World must follow Denmark’s example after landmark transgender law
A landmark law in Denmark making it easier for transgender people to change their legal gender should set an example to governments across the world, Amnesty International said.
The Danish parliament yesterday passed a bill allowing transgender people to obtain official documents reflecting their gender identity without needing to be diagnosed with a mental disorder or undergo surgeries resulting in irreversible sterilization.
“This progressive and courageous step made by Danish MPs should set an example to the rest of Europe and beyond,” said Amnesty International’s Helle Jacobsen.
“All states should ensure that transgender people can obtain legal recognition of their gender through a quick, accessible and transparent procedure in accordance with their own sense of their gender identity.”
Previously, Danish transgender people could only change their legal gender after receiving a psychiatric diagnosis of “transsexualism” or undergoing surgeries, irreversible sterilization and other medical treatments including hormone treatments.
Similar repressive laws affecting transgender people still exist across the world.
“Legal gender recognition is vital to preserve the right to privacy for transgender people, but the process must preserve their right to health and not impose on them mandatory requirements that violate their human rights,” said Helle Jacobsen.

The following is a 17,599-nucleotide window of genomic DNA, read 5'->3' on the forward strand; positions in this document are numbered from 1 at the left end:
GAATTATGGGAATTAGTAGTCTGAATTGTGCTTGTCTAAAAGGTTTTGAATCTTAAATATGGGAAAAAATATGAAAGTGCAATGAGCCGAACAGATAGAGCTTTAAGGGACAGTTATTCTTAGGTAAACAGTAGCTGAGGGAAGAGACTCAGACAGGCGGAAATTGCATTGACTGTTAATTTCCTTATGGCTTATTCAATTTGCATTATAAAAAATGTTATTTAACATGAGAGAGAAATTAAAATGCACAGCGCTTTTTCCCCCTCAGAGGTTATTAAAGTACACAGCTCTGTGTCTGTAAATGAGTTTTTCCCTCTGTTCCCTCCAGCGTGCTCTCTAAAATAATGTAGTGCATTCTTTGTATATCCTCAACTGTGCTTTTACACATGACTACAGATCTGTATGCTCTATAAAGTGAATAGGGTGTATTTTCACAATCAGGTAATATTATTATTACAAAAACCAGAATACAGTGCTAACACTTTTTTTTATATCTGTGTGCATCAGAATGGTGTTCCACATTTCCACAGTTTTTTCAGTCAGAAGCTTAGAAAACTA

The new law, which comes into force on 1 September 2014, is the first of its kind in Europe. Argentina is the only other country in the world where a similar model exists.
Amnesty International’s 2014 report, The State Decides Who I Am, reveals that European countries are violating the human rights of people trying to change their legal gender.
Procedures to obtain legal gender recognition violate fundamental rights in Finland, France, Norway, Belgium and Germany, while in Ireland no procedure exists at all, though legislation is planned.
Transgender people are at risk of violations of their right to privacy – as well as discrimination, harassment and even violence – whenever they have to produce documents mentioning a name or other gender-related information that does not reflect their gender identity and expression.
For further information contact Elizabeth Berton-Hunter, Media Relations
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